I’m pleased to say that I’m pleased by the movie Prince of Persia: The Sands of Time. One thing it has going for it is that I can recommend it to just about anyone. As movies in general go, it’s pretty good; the acting is good, the pacing is good, the action is good. The soundtrack felt a little generic, but it suited the film just fine. The story is solid, coherent, and whole — which, again, is more than can be said for most movies based on video games. In short, it’s worth watching.
Compared to the Game
I played Prince of Persia: The Sands of Time right about when it came out. I was 79% of the way through the game (or so my save data assured me) when I lost the contents of my hard drive. I must confess that I left off finishing the game in despair — as any gamer knows, losing your save data unfairly is a great way to make you feel like doing anything but playing that game. It’s been seven years now, and I still haven’t picked it up again.
I’ve forgotten much about the game’s story. That will be rectified soon, since I’m reinstalling the game as I write this. However, that meant I went into the movie recalling certain elements and the feel of the game. While watching the movie, some things about the game came back to me. Most of the things I found myself remembering were different from the movie, but the changes made were good ones.
Before I went, the things I hoped to see in the movie were:
- Proper execution of the Dagger of Time’s abilities
- Plenty of wall running and other acrobatics
- An antagonistic relationship between the prince and the priestess
Dagger time is visually gorgeous, and I noticed while watching the end credits that there was a team of graphic artists devoted to the dagger time effects. The mechanics of the Dagger’s usage is different in the game than it was in the movie. If I recall correctly, in the game you can only rewind several seconds at a time — just long enough to undo a mistake and save yourself from certain doom. You can use that several-second ability multiple times, until the Dagger runs out of sand, at which point you had to find more. In the movie, the dagger can hold enough sand to wind time back by one minute, and as long as the wielder keeps pressing the button he goes backwards until the sand is used up.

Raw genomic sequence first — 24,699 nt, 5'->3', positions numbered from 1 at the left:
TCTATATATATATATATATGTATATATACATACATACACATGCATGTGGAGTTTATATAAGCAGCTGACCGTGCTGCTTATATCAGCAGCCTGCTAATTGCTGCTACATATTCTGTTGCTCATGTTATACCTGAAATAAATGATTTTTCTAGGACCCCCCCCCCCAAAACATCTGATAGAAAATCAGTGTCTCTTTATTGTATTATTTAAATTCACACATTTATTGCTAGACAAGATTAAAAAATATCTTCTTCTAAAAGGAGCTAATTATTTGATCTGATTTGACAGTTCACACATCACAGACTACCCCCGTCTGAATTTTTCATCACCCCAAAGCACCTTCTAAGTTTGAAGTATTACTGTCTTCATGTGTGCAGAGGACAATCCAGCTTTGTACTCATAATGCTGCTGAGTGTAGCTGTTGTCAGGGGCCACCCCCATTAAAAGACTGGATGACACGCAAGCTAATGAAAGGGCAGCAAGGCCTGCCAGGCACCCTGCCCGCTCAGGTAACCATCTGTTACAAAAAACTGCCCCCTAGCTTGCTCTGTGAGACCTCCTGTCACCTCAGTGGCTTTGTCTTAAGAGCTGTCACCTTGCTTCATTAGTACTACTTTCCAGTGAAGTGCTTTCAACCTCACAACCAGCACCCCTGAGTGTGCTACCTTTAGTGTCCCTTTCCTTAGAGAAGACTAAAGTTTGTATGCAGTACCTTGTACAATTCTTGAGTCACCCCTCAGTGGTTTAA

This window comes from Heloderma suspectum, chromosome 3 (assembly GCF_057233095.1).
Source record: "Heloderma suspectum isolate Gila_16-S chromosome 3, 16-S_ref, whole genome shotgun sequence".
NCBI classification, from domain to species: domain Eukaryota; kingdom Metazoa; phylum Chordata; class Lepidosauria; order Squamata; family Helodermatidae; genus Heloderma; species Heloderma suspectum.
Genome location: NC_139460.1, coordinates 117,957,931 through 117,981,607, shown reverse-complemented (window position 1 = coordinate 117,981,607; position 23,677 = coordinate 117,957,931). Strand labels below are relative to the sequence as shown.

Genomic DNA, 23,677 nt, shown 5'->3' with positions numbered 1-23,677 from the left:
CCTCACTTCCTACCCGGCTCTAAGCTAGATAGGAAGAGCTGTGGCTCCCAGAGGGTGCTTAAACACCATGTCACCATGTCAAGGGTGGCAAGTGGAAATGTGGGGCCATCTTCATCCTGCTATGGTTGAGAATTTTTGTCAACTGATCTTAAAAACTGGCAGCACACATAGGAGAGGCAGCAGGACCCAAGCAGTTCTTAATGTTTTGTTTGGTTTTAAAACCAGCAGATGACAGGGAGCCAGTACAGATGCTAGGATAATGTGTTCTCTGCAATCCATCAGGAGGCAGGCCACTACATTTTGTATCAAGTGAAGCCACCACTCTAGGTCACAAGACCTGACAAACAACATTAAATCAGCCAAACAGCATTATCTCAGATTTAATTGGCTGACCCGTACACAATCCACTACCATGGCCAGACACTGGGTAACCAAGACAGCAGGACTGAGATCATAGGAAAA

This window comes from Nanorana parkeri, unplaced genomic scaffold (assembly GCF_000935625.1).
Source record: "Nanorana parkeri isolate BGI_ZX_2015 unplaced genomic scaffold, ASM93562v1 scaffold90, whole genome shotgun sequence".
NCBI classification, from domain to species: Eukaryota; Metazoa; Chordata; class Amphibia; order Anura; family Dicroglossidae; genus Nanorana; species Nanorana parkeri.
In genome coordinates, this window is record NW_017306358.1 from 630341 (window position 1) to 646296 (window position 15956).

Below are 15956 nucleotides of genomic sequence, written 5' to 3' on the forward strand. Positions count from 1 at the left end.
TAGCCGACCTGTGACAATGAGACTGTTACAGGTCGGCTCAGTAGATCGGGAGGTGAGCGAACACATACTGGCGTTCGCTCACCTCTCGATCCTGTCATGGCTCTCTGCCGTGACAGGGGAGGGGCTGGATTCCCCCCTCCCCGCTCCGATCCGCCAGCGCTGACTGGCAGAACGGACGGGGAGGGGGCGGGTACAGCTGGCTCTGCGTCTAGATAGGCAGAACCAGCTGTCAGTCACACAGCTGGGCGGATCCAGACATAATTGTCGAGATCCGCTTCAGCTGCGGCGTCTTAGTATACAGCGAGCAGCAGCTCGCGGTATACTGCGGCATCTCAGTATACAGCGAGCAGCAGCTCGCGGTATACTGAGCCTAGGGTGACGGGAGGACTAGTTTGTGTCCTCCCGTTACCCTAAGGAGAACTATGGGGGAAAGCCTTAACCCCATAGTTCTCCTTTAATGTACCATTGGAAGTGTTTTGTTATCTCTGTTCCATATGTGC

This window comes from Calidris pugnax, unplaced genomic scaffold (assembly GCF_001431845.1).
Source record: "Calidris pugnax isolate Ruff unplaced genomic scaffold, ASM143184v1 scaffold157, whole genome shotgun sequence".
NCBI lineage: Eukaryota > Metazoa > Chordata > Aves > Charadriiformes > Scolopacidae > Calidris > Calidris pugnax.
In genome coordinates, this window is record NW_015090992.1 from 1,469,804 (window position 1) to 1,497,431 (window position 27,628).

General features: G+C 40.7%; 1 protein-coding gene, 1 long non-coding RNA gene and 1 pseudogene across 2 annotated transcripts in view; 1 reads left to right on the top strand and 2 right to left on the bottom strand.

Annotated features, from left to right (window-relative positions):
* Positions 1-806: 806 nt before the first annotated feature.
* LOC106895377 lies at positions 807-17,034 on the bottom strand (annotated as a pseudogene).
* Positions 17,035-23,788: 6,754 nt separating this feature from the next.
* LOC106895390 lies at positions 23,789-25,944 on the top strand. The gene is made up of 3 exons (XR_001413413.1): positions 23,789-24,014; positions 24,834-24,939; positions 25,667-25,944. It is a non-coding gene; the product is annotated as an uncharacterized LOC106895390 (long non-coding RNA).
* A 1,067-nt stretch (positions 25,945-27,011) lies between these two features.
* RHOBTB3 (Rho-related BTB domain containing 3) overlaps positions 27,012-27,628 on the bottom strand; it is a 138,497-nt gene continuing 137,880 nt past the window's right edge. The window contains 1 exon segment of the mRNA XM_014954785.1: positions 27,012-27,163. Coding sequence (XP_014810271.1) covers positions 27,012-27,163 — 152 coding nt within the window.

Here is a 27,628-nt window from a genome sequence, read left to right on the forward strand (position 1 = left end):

That’s a fairly big difference in how the Dagger works. However, the change is a good thing. In the Sands of Time video game, the Dagger does serve as a story element, but since you spend most of the game running around jumping off of walls and the like, it’s at least as much a gameplay element as a story element. Having the Dagger able to rewind up to a minute in the game would have made it powerful to the point of silliness. In the movie, however, there’s a much higher ratio of story to action. Access to more sand is limited in the movie, too, since the prince’s foes don’t just drop sand left and right. The Dagger’s power is something the prince must ration, and the situations in which it gets used require more than a few seconds’ rewind for storytelling purposes.
The ratio of action to plot in the movie is lower than I’d hoped for going in, but when coming out of the theater, I was glad for that. As I mentioned above, the story and pacing are solid. That would be untrue if it had had as much action as I’d initially hoped for. They weighted the movie in favor of story, making for a better movie without neglecting the acrobatics which are the hallmark of the Prince of Persia series.
For all that, the movie felt right, for the most part. I was a bit skeptical about the fact that Alamut didn’t turn into a crypt at first, but while the prince’s lonely journey through the palace with everyone except the antagonistic priestess to keep him company worked for the game… well, who’d want to watch that for two hours on the big screen, really? If they’d kept to the game that well, the movie would be just another video game movie, a flop and a travesty and another source of tears for us poor gamers. The fact that the relationship between prince and priestess were so well done wouldn’t change the fact that it would essentially be nothing but action scenes. I like good action scenes, but I generally like them to be tied together by something a little deeper.
I must say, there is one thing I’m glad they changed. Jake Gyllenhaal is a fairly good-looking fellow, and I wouldn’t have objected to seeing him shirtless in that hot desert sun, but the prince’s gradual disrobing that occurred throughout the game would have had no place in the movie. It’s quite possibly the silliest thing in the game, and while I found it highly amusing when I was playing The Sands of Time back in the day, it would have detracted from the movie. The movie does a good job of being serious about the story without being too serious, but a shirtless prince would have come across to the masses as fan service instead of being seen for the throwback to the game that it would have been.
The changes made for the movie adaptation of The Sands of Time were chosen in the interest of making a good movie. And it is good; you should see it, and you should take your non-gaming significant other and friends to see it, because they’ll like it, too. It’s unlikely to win any Oscars, but the Academy looks for deep, artistic meaning in a movie; this movie is meant for entertainment, and entertaining it is.